Auto Retail Agenda: 1 November 2021

  30 October 2021

Auto Retail Agenda


ORA Cat: £25k Chinese EV coming to UK retailers

Ora Cat

Ordering will open for the Chinese ORA Cat electric car in December 2021 with prices starting from around £25,000. Ora is a new brand from the giant Great Wall; it is also concurrently launching a new premium brand, Wey, in Germany. Deliveries of the ORA Cat will begin in March 2022 – by which time, a retail network of around 30 dealers will be in place.

“We don’t have massive amounts of information yet,” a spokesman told Auto Retail Agenda, “but we are also looking at setting up branded spaces in shopping centres – similar to what Tesla and a few other OEMs do.”

He said the company is already talking to prospective retailers and has recently been showing a production-spec Cat in the UK.

Ora Cat

The Cat EV will cost from around £25,000 and will offer 48kWh or 63kWh battery options: the larger one will have a range of 261 miles. The compact-sized five-door will offer a 5-year warranty and 8-year battery warranty.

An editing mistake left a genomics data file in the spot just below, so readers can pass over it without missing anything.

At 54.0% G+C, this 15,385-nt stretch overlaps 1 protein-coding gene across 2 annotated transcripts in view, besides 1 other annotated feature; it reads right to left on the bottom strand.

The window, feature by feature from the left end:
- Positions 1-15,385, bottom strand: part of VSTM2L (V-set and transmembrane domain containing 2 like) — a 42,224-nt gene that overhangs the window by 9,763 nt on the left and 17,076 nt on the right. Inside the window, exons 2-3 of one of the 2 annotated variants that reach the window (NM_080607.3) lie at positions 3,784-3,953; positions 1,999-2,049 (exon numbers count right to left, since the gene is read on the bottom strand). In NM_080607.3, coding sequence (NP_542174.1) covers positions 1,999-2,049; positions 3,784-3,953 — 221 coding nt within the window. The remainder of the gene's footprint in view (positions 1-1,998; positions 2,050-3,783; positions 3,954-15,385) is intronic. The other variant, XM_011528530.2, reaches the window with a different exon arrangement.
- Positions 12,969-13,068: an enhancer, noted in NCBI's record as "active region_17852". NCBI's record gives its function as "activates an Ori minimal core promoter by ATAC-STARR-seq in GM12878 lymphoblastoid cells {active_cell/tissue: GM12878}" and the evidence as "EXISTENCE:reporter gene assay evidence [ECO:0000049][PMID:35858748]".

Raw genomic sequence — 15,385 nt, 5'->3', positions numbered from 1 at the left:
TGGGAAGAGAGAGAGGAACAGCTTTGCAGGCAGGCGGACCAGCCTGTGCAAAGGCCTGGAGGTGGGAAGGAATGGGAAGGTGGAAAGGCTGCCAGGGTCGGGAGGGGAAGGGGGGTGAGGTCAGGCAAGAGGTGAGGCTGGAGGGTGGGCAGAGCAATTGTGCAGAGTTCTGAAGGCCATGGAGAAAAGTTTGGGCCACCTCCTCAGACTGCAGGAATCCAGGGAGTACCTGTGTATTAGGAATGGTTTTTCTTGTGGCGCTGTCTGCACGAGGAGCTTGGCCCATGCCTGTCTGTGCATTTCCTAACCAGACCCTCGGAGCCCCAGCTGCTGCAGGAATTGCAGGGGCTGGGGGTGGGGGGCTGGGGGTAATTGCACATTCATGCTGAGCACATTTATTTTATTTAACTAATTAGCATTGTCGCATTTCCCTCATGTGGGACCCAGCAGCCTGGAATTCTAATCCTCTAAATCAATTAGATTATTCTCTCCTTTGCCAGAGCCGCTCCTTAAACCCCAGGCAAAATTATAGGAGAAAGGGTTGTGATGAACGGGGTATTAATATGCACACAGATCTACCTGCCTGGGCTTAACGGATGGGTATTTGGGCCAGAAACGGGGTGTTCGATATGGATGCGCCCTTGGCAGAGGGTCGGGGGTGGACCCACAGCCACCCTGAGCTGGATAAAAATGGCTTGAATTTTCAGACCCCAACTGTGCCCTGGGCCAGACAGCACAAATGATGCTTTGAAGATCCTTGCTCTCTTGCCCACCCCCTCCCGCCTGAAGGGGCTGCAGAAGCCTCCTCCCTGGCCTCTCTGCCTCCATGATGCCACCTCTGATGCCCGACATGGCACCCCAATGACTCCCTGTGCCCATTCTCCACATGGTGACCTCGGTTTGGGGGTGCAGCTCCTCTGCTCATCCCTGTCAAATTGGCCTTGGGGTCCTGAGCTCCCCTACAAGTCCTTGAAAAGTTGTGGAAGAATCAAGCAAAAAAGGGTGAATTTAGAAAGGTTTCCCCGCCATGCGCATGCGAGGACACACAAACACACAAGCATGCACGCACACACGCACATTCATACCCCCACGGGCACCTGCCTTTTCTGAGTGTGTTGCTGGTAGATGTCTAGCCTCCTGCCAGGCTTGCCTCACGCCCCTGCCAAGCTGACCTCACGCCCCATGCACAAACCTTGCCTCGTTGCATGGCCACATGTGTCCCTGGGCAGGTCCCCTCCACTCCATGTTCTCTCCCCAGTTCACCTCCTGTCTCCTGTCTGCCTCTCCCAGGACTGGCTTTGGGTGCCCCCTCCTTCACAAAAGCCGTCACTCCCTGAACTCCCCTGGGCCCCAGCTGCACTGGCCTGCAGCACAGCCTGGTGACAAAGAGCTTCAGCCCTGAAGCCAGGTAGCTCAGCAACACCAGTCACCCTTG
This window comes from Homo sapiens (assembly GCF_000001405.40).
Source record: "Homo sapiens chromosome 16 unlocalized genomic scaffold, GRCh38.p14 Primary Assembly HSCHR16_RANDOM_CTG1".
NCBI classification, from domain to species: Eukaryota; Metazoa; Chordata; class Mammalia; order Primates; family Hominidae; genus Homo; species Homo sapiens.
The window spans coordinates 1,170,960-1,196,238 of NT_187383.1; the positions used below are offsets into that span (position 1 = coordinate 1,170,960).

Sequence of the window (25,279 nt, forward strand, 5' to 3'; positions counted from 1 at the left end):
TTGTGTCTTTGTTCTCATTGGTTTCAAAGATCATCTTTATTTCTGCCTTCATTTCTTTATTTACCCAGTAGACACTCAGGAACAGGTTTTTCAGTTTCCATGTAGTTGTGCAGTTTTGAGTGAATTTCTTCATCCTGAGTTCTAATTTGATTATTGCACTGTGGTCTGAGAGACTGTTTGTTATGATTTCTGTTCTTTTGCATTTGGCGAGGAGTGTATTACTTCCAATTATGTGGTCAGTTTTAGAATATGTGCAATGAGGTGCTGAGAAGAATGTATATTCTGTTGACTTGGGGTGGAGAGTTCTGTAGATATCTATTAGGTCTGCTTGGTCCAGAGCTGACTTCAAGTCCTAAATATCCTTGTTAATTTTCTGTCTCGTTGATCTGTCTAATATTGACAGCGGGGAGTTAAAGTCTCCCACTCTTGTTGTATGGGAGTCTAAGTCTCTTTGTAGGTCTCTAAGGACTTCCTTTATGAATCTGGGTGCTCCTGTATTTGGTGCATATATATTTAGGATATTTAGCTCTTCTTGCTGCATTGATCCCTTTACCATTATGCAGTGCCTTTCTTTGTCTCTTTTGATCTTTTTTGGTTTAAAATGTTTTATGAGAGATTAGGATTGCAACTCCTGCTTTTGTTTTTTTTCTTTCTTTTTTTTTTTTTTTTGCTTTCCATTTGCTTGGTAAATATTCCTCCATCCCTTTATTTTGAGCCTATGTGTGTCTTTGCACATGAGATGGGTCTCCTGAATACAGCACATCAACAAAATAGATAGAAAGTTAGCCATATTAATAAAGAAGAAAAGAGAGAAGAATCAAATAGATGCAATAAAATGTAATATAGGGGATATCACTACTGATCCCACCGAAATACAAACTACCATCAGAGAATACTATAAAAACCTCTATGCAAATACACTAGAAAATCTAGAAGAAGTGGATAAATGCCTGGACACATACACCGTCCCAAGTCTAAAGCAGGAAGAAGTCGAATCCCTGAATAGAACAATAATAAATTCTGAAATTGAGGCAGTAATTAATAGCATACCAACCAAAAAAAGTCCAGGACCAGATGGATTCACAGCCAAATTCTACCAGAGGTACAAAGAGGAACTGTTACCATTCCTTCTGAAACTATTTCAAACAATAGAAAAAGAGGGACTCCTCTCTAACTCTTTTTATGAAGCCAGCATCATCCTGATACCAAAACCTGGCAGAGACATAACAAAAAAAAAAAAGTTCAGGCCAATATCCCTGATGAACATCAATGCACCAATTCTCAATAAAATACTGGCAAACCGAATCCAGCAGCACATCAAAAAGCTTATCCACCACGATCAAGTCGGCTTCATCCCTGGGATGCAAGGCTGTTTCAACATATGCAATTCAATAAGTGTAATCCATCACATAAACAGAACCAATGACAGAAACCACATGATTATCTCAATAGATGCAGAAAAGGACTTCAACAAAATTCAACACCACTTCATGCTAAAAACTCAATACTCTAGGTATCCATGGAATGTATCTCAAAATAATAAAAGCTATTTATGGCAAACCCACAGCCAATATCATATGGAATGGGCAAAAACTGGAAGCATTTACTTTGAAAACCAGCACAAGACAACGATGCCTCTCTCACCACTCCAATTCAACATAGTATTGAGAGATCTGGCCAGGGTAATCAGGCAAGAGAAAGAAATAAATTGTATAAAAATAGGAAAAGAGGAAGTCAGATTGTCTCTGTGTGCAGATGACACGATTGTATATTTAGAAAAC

Great Wall has lofty ambitions for Europe and chairman Wei Jianjuan has said once it reaches 50k sales, it will consider building a car factory here.


Magnesium crisis to hit car production ‘soon’

China has halted production of magnesium due to concerns over excessive energy use, which experts say could soon hit car production. China is responsible for 87% of the world’s magnesium production (and virtually all of Europe’s magnesium), vital in making both aluminium and high-strength steel. European stocks of magnesium are predicted to run out by the end of November.

Car production, already hit by the semiconductor shortage, could “grind to a halt within weeks” as a result. “Such a scenario is not yet included in our estimates,” BofA Securities analysts said last week. “The issue has just emerged and no carmaker has yet warned about it.”

Europe’s ACEA has issued an urgent call for action against the imminent risk of EU-wide production shutdowns. The association wants the European Commission and national governments to “urgently work towards immediate actions with their Chinese counterparts”.

The issue, if not resolved, “threatens thousands of business across Europe, their entire supply chains and the millions of jobs that rely on them”.


Teleios exits Pendragon